Cracking open the Plenary Council: Helpers wanted for Mark Coleridge and the Holy Spirit. Part 2

Sep 24, 2021

Mark Coleridge will be a pivotal figure in the plenary “summit” on reforms in the Australian Catholic Church. But will the support of Pope Francis, many lay Catholics and possibly the Holy Spirit be enough to shift the Pell acolytes?

Mark Coleridge, archbishop of Brisbane and president of the Australian Catholic Bishops’ Conference, is ultimately the captain of the Australian church’s vessel that is in seriously troubled waters.

Following the scathing royal commission report he was the key advocate among his brother bishops urging they convene a Plenary Council. Coleridge describes the decision to go ahead with the council as “the work of the Holy Spirit”. That might well be accurate, given the known resistance to the idea of any review forum that went beyond the limits of current episcopal members.

Coleridge has consistently “talked up” the Council as a one-off opportunity and a forum that should not produce “business as usual” outcomes. Refreshingly he starts with the fact that the Australian church faces serious issues and needs to confront its realities.

Such views are clearly at odds with the attitudes of those senior clerics who have been strong acolytes of Cardinal George Pell, and who in most cases owe their positions to the influence of Pell with the Curia and Rome. Coleridge, on the other hand, owes his position as president of the bishops’ conference to the fact that he was seen as an acceptable alternative to the Pell push.

The Australian Catholic Church’s angle of vanishing stability

But Coleridge is not directly in charge of the plenary planning group. That role belongs to the archbishop of Perth Timothy Costelloe, president of the Plenary Council. One wonders therefore just how comfortable Coleridge is with the published agenda and its lack of focus. Perhaps he views it as the best that could be hoped from a process heavily influenced by traditionalist churchmen, many of whom never wanted such a forum. While Coleridge has been relatively quiet in recent times in the Australian media, internationally his positioning has been quite different.

He has made strong statements to international fora, conducted in recent times via video conferencing, encouraging the view that what is happening in Australia is highly significant for the church internationally. Coleridge has also been especially outspoken in endorsing the synodality approach advocated by Pope Francis — a position that differentiates him from many of his brother bishops.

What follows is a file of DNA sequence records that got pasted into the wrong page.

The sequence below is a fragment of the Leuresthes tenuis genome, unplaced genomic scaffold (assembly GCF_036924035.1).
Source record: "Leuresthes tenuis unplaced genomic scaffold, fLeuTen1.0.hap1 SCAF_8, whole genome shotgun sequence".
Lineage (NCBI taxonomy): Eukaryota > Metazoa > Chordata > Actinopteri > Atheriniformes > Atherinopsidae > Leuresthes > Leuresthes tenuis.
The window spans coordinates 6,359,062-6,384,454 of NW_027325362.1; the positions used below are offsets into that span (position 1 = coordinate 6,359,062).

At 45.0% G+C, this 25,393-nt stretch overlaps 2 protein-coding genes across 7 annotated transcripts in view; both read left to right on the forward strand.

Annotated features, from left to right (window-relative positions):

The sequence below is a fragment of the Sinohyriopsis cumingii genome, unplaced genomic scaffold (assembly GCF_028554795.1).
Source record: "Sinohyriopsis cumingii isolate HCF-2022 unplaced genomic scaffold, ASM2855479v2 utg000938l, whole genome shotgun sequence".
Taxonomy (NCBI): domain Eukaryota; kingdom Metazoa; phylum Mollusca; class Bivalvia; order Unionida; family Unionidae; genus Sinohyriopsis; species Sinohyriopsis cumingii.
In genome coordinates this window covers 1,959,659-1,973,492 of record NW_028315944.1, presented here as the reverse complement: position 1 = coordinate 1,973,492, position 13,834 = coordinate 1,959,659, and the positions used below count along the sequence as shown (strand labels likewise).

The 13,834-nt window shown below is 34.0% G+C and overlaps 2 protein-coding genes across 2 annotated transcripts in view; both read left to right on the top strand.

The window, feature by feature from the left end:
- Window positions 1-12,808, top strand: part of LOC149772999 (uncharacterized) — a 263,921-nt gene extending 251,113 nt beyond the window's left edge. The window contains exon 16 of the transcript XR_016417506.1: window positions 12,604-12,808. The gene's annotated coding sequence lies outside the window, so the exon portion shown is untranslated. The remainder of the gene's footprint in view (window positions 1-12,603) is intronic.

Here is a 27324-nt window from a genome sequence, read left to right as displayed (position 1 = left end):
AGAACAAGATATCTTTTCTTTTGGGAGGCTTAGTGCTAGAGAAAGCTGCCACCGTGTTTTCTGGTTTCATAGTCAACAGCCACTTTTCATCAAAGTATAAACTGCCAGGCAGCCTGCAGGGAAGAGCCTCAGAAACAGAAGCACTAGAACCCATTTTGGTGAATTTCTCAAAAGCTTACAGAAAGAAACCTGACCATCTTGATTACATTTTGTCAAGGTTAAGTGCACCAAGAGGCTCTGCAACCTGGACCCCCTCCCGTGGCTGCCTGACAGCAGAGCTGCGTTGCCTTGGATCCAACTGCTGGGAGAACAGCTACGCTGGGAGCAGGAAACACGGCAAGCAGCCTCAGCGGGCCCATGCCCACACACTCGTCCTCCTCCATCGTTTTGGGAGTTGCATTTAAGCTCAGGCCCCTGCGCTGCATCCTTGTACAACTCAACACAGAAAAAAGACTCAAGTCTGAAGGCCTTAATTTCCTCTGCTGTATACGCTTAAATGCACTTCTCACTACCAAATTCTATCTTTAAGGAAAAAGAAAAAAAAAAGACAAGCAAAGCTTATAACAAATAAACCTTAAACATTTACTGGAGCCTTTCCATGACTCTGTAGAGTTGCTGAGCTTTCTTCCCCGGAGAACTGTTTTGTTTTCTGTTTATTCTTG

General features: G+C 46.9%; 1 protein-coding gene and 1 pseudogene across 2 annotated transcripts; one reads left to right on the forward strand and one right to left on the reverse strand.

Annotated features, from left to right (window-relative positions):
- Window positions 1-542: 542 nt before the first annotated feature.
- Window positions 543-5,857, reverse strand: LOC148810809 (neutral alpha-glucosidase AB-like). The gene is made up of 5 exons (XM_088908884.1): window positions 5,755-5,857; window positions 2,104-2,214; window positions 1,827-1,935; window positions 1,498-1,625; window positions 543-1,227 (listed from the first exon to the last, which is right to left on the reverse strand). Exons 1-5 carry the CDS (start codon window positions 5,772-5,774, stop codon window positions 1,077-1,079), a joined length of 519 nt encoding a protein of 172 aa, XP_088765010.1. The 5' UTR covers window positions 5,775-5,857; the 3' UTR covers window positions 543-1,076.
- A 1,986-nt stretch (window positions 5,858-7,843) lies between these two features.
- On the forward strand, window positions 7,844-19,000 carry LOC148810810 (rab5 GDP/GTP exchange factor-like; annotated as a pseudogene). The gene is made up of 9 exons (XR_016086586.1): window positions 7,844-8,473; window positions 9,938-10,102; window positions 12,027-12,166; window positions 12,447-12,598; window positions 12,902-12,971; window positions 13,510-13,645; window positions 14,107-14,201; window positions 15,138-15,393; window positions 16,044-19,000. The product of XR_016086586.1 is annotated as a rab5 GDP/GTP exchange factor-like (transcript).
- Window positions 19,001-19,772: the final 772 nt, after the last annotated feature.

But Coleridge has gone further by aligning his star with the leader of the German hierarchy, Cardinal Reinhard Marx. The German church is also launching into an exercise like Australia, although in their case the forum is a synod of the German church, somewhat less inhibited by the tightly constrained format of the Australian council.

As befits the home of the Reformation, albeit 500 years later, the agenda for the German synod is a list of hot button issues that has alarmed some in Rome and elsewhere. Coleridge however has endorsed Marx’s approach and indicated that he has full confidence that the German prelate will lead the church through the process without rupture with Rome. Pope Francis has also indicated his support for Marx, much to the chagrin of traditionalists.

So the picture emerges of a rather lame and timid (if not unrealistic) Australian Plenary Council and a highly contentious German synod, with the president of the Australian bishops’ conference backing both to produce meaningful and defining outcomes. Given the extensive and structured lay involvement in the German synod, Coleridge has been surprisingly quiet about the unreasonable sidelining efforts of his Australian colleagues, who show little enthusiasm to engage with or value the input from lay groups, except those that they have been able to control at a more local level.

Coleridge seems to be putting most of his faith in the Holy Spirit. He may be right, but it seems that the Holy Spirit will need some supporters “in the room” if the agenda and the accompanying rigid process are to be teased open.